In Harmony Innovation (Supra), the Court finally held that Part I would not apply, owing to the following specific provisions in the contract:-

(i) Arbitration in London to Apply

 (ii) Arbitrators are to be members of the London Arbitration Association

 (iii) Contract is to be governed and construed according to English Law

 (iv) No indication of any other stipulation relating to applicability of any other law to the agreement. 

(v) If dispute is for an amount less than US$50000 then, the arbitration should be conducted in accordance with small claims procedure of the London Maritime Arbitration Association.


Owing to the above stipulations, the Supreme Court held that the courts in India did not have jurisdiction as there was an implied exclusion and on these grounds the appeal was dismissed.

To conclude, it may be said that although there is not much to criticize the judgment given by the Hon’ble Supreme Court, it has yet again failed to settle the law once and for all in respect of Pre-BALCO arbitration agreements. The fact of the matter is that the judgment in BALCO laid down the correct interpretation of existing law and did not propound any new law. Thus, the judgment of BALCO is declaratory in nature and should apply to all arbitration clauses alike, not just those entered into after 06.09.2012. That being the fact of the matter, the Court could have settled the issue of foreign seated arbitrations Pre-BALCO once and for all. However, till date the law still stands that the test of express or implied exclusion of Part I propounded by Bhatia International is valid.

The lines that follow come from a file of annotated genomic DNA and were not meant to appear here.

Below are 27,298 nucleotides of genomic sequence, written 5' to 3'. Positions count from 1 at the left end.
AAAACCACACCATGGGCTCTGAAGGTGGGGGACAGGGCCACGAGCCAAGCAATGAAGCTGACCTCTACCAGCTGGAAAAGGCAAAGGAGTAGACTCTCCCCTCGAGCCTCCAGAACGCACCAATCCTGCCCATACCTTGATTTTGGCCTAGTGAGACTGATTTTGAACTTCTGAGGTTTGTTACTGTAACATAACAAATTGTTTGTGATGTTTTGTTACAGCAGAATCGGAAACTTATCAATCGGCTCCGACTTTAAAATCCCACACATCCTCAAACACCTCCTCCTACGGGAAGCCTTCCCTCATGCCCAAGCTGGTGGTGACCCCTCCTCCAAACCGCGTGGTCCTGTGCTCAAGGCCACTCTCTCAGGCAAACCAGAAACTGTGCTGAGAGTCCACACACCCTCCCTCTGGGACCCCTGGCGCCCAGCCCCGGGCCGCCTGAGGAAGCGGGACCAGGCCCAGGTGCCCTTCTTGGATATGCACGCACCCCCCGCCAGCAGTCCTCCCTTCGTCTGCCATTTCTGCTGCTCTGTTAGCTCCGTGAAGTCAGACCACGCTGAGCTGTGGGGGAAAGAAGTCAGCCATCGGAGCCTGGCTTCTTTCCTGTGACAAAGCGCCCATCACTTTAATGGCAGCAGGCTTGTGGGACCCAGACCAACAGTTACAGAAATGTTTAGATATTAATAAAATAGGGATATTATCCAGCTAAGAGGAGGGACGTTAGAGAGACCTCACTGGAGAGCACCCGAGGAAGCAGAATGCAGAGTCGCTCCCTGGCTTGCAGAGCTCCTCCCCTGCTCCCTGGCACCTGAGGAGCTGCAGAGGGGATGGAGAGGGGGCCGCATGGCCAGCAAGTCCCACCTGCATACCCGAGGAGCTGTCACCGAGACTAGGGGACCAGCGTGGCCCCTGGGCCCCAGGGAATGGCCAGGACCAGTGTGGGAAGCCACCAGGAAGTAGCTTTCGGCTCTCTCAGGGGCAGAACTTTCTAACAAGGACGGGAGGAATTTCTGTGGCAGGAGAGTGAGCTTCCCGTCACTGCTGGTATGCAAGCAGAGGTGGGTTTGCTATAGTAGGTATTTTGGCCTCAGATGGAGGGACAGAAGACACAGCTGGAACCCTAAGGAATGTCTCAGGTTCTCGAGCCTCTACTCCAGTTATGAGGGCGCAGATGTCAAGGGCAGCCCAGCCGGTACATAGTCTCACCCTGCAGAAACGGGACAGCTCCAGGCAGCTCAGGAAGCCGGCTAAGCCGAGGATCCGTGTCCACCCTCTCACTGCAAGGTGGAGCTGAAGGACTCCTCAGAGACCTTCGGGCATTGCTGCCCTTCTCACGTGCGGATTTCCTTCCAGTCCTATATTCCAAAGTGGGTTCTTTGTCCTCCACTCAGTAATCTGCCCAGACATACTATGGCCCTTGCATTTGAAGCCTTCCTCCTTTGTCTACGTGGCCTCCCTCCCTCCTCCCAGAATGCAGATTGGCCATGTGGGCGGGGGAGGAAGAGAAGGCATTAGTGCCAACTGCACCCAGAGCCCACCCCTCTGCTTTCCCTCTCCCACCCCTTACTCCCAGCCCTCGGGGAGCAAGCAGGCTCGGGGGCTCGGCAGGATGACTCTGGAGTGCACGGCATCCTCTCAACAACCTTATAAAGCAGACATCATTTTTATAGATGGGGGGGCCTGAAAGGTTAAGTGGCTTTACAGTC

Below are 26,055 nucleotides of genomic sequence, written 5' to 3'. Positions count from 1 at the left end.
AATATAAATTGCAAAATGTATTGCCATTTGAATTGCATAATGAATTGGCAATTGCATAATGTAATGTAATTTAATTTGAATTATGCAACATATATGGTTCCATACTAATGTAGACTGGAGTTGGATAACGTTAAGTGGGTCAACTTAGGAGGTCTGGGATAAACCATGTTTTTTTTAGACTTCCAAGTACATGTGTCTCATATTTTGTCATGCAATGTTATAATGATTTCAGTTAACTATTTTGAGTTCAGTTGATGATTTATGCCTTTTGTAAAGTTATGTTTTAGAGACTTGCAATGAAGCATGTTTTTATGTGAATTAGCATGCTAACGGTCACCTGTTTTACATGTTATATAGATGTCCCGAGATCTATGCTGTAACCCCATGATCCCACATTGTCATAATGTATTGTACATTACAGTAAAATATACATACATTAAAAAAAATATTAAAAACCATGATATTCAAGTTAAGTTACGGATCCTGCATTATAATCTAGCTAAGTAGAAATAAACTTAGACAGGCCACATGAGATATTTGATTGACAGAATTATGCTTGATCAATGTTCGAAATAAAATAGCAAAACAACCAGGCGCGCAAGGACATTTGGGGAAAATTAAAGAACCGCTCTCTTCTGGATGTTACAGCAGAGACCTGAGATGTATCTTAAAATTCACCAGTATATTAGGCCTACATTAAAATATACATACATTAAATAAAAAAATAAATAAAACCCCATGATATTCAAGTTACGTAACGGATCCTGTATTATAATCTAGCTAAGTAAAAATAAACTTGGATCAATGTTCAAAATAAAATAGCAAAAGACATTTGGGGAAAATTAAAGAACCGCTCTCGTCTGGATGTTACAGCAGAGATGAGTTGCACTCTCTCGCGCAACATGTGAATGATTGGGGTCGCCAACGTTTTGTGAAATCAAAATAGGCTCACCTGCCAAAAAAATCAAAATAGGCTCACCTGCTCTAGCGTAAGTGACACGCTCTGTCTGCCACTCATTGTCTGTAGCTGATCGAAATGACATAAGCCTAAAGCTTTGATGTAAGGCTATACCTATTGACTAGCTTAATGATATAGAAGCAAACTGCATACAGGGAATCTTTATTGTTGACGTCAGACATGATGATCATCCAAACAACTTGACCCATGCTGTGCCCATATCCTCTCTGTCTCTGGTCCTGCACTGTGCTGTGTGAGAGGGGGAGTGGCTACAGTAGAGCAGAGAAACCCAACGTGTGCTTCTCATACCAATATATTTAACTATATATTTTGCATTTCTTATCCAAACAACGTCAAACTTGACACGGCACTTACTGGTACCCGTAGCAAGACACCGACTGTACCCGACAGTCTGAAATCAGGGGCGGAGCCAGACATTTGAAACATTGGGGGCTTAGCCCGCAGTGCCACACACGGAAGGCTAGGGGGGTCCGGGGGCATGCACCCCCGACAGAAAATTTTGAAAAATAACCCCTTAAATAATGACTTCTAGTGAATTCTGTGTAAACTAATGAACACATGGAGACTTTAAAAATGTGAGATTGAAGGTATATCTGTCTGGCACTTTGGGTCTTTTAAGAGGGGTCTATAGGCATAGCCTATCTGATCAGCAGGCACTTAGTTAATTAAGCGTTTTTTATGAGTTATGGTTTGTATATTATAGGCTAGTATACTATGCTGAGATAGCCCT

- Gunjan Chhabra




[1] (2012) 9 SCC 552.
[2] Reliance Industries Ltd. v. Union of India (2014) 7 SCC 603.
[3] (2002)4SCC105
[4] Sumitomo Heavy Industries Ltd. v. ONGC Ltd. 1998(1)SCC305
[5] Yograj Infrastructure Ltd. v. Ssangyong Engineering & Construction Co. Ltd. 2012(2)SCJ185

Thursday, April 16, 2015

GIFT City: A New Chapter in the Indian Financial Sector: Part 2

[The following guest post is contributed by Surbhi Jaiswal of Vinod Kothari & Co. The author can be contacted at surbhi@vinodkothari.com.

This is a continuation from the first part, which is available here]

Slew of Regulations


To operationalize the IFSC, a notification under the Foreign Exchange Management Act, 1999 (FEMA) was issued by Reserve Bank of India (RBI) on March 23, 2015, namely the Foreign Exchange Management (International Financial Service Centre ) Regulations, 2015, making regulations relating to financial institutions set up in the IFSC. The key features of these regulations are that any financial institution (or its branch) set up in the IFSC:

a. shall be treated as a nonresident Indian located outside India,

b. shall conduct business in such foreign currency and with such entities, whether resident or nonresident, as the Regulatory Authority may determine, and

c. subject to section 1(3) of FEMA, nothing contained in any other regulations shall apply to a unit located in IFSC.

For this purpose a financial institution has been defined in sub-section b of section 2 of the said regulations. It states that:-

2 (b) ‘Financial Institution’ shall include

i. a company, or
ii. a firm, or
iii. an association of persons or a body of individuals, whether incorporated or not, or
iv. any artificial juridical person, not falling within any of the preceding categories engaged in rendering financial services or carrying out financial transactions.